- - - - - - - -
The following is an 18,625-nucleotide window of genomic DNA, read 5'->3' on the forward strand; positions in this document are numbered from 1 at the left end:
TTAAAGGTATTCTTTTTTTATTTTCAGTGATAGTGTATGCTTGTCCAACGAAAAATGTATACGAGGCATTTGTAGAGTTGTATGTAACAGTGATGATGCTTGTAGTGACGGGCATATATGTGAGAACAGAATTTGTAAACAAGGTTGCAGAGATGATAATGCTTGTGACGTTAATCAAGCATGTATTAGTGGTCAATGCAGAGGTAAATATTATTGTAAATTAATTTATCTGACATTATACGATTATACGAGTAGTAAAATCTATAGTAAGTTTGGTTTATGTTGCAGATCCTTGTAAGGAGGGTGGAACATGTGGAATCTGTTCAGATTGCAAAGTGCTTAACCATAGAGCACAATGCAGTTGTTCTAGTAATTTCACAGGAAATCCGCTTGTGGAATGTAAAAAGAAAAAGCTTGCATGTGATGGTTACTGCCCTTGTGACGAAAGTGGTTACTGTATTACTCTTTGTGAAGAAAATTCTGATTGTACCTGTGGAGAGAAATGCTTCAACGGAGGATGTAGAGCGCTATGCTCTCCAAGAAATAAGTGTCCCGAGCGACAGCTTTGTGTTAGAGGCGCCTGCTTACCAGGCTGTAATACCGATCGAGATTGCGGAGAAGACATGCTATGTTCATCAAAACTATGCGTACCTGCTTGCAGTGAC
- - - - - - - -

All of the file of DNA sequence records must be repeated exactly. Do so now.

The following is an 18,625-nucleotide window of genomic DNA, read 5'->3' on the forward strand; positions in this document are numbered from 1 at the left end:
TTAAAGGTATTCTTTTTTTATTTTCAGTGATAGTGTATGCTTGTCCAACGAAAAATGTATACGAGGCATTTGTAGAGTTGTATGTAACAGTGATGATGCTTGTAGTGACGGGCATATATGTGAGAACAGAATTTGTAAACAAGGTTGCAGAGATGATAATGCTTGTGACGTTAATCAAGCATGTATTAGTGGTCAATGCAGAGGTAAATATTATTGTAAATTAATTTATCTGACATTATACGATTATACGAGTAGTAAAATCTATAGTAAGTTTGGTTTATGTTGCAGATCCTTGTAAGGAGGGTGGAACATGTGGAATCTGTTCAGATTGCAAAGTGCTTAACCATAGAGCACAATGCAGTTGTTCTAGTAATTTCACAGGAAATCCGCTTGTGGAATGTAAAAAGAAAAAGCTTGCATGTGATGGTTACTGCCCTTGTGACGAAAGTGGTTACTGTATTACTCTTTGTGAAGAAAATTCTGATTGTACCTGTGGAGAGAAATGCTTCAACGGAGGATGTAGAGCGCTATGCTCTCCAAGAAATAAGTGTCCCGAGCGACAGCTTTGTGTTAGAGGCGCCTGCTTACCAGGCTGTAATACCGATCGAGATTGCGGAGAAGACATGCTATGTTCATCAAAACTATGCGTACCTGCTTGCAGTGAC